2. (No surprises). There is predictability with our instructors and our classes. No surprises! All can take comfort in the safety and security of this. Instructors will always inform of what is coming before it happens. We understand there is fear in the unknown and by telling you what will happen next, anxiety is lessened.

3. (No searching for the instructor). Instructors stay on their mats in our “Mindful Yoga Resilience class” which is especially geared towards those who struggle with Post Traumatic Stress Disorder (PTSD). During this class, our clients will always know where the instructor is at all times. Instructors will never approach a person from behind or catch someone off guard which isn’t comforting for those who with hypervigilance.

4. (Choices). Our classes and studio always promotes choices. We understand that you didn’t have a choice concerning the trauma that happened to you. Take comfort that no one will be forced to do anything. You don’t want to close your eyes, you don’t have to. If a pose isn’t working for you, you have the freedom to come out of it, explore another variation, or to not do it at all. You have the freedom to set up your mat anywhere in the room and we aren’t going to play the shifting game of having to slide your mat over every time someone joins the class. If you and your friend came together, we won’t separate you. (We won’t ever fill our trauma-sensitive classes to the point of feeling crowded). However, if all you do is show up and breath that is totally fine with us. You will always have choices offered.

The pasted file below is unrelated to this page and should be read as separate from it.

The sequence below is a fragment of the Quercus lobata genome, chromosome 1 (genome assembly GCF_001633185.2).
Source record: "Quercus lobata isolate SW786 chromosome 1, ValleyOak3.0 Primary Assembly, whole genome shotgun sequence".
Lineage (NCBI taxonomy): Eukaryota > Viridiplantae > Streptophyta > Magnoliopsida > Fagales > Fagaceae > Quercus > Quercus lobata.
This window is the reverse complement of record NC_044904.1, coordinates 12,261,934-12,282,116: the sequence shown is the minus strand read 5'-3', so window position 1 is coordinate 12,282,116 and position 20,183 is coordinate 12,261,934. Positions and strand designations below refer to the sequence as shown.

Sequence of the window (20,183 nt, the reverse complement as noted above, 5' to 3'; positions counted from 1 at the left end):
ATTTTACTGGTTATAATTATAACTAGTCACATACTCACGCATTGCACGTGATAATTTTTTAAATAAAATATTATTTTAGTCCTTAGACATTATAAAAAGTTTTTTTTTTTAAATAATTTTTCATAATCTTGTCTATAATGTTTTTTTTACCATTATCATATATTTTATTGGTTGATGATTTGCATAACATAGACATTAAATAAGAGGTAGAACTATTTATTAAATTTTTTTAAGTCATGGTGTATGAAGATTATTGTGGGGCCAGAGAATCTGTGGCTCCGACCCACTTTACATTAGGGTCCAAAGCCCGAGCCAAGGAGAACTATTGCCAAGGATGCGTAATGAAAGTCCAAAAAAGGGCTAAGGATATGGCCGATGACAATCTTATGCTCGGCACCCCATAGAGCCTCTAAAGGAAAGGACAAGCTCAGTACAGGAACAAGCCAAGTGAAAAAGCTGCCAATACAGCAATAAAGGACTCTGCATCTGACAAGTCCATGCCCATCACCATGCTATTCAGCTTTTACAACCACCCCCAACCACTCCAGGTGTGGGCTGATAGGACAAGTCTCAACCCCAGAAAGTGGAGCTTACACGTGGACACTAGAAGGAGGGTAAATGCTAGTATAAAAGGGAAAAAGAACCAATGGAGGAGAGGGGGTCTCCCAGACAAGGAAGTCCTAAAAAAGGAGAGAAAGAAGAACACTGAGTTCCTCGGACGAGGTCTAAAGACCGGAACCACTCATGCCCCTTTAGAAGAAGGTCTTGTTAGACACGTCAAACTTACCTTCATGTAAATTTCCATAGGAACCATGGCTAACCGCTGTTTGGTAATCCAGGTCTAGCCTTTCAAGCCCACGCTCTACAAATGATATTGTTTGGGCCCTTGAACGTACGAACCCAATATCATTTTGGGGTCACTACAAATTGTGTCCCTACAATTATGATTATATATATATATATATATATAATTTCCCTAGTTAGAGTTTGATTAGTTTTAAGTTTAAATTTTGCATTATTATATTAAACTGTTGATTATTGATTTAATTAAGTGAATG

5. (Grounding). Our classes always have grounding practices. It is our goal to make this practice feel second nature to you. It is important for you to feel centered and anchored, as opposed to spacey and floating around. Grounding practices help provide a sense of support which will give you the courage to move into the yoga poses with a sense of balance and safety. In yoga, our body is supported by the earth (yoga mat) and our Bandhas (body). We take a lot of time in our Mindful Yoga Resilience classes to gain this awareness and to learn that this can be a “coping strategy” in the event your PTSD is triggered. Lastly, grounding can also be the community of the yoga class who have empathy and you’ll find quite the support system at Eighteenth Element Yoga as trauma-sensitive yoga is our mission and we are very community oriented.